'Lower than Mt. Juliet'

In Wilson County, the City of Mt. Juliet pays department heads an average of $86,656 - or about $10,118 more than Lebanon pays - and pays its other employees an average of $47,095, or about $9,025 more than Lebanon does, Reichle's study indicates.

In answer to a question from Ward 6 Councilor Kathy Warmath, Reichle said she selected the cities for her study based on their proximity to Lebanon, and she also tried to select cities with comparable populations, using data from the 2014 compensation survey conducted by the Metropolitan Technical Advisory Service (MTAS) at the University of Tennessee - plus additional data from the cities' websites.

Murfreesboro, with a population of 117,044 compared to Lebanon's 28,408, was included in Reichle's study because it's so close to Lebanon, but Nashville Metro was excluded because it's incomparably larger than Lebanon, she added.

"I picked the ones that are our competition for talent," Reichle explained. "If somebody's underpaid here, and they're looking for a job, who would they be looking to go work with?"

The smallest city in her study is Goodlettsville, with 16,813 residents, and the second largest after Murfreesboro is Franklin, with 68,886.

Shelbyville, closely trailing Lebanon in the averages, has nearly 8,000 fewer people than Lebanon does, and Mt. Juliet - with 28,222 - is almost the same size as the Wilson County seat. The entire list of studied cities includes Brentwood, Cookeville, Franklin, Gallatin, Goodlettsville, Hendersonville, Lebanon, Mt. Juliet, Murfreesboro, Shelbyville and Smyrna.

A few high points from Thursday's budget work session include:

  • No major changes in the donations budget, but $5,000 was added for the Pickett's Chapel restoration fund at the request of Ward 2 Councilor Fred Burton, and $5,000 for Prospect, Inc., at the suggestion of Mayor Philip Craighead.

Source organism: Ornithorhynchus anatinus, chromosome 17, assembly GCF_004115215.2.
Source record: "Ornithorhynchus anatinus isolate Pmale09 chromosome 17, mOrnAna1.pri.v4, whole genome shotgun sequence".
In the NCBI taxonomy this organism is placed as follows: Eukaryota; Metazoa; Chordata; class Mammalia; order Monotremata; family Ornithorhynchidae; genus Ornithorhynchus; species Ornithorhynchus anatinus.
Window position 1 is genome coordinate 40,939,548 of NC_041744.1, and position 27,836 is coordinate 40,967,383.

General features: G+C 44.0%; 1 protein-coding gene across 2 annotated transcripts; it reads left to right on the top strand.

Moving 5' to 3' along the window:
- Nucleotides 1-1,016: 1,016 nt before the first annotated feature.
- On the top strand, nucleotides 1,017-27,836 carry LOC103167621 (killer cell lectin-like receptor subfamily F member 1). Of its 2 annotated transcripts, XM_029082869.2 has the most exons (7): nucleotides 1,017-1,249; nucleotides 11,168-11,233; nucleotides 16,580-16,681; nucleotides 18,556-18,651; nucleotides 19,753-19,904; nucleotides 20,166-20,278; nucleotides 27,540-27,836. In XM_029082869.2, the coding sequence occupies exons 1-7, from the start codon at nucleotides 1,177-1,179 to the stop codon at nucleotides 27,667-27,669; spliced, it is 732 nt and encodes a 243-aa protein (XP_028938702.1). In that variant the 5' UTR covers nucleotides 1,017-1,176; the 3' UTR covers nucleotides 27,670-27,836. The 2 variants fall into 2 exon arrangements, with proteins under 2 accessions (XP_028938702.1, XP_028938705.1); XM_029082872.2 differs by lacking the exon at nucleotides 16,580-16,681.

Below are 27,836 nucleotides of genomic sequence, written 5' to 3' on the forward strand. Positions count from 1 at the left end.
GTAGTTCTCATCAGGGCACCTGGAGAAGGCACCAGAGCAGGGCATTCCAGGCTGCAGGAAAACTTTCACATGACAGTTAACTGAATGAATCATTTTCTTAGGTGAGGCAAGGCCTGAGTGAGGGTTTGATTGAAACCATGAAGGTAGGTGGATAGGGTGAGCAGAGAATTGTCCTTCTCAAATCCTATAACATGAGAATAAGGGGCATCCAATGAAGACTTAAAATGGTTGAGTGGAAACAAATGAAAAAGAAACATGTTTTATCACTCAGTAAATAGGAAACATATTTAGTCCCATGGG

• The proposed donations budget already included a $1,500 increase to $2,000 for the Beautification Commission and $7,500 to fuel the Eternal Flame at the Wilson County Veterans Plaza.

  • $45,000 is included to purchase an SUV for the Mayor's Office.

  • $81,121 is budgeted to start repaying the liquor taxes that the city was required by state law to share with the local school district but - like many other cities and counties in the state - overlooked.

  • The budget calls for an administrative surcharge of 1½ cents per gallon when other government agencies such as school districts and the Mid-Cumberland Human Resources Agency (MCHRA) purchase gasoline from the city, which it currently is selling at cost.

  • An increase in the one-time business license fee from the $15 that has been charged for decades to $40 for new businesses expecting to hire 50 employees or fewer, and $75 for new businesses expecting to hire more than 50.

'Lower pay hurts retention'

But the salary comparisons are not simply interesting trivia. The city's lower pay scales pose a threat to the quality of service that city residents get for their tax dollars, Reichle told the city council.

Reading from her study, Reichle said, "It negatively impacts employee job satisfaction and work performance as well as recruiting efforts to bring in top talent and the city's ability to retain top talent."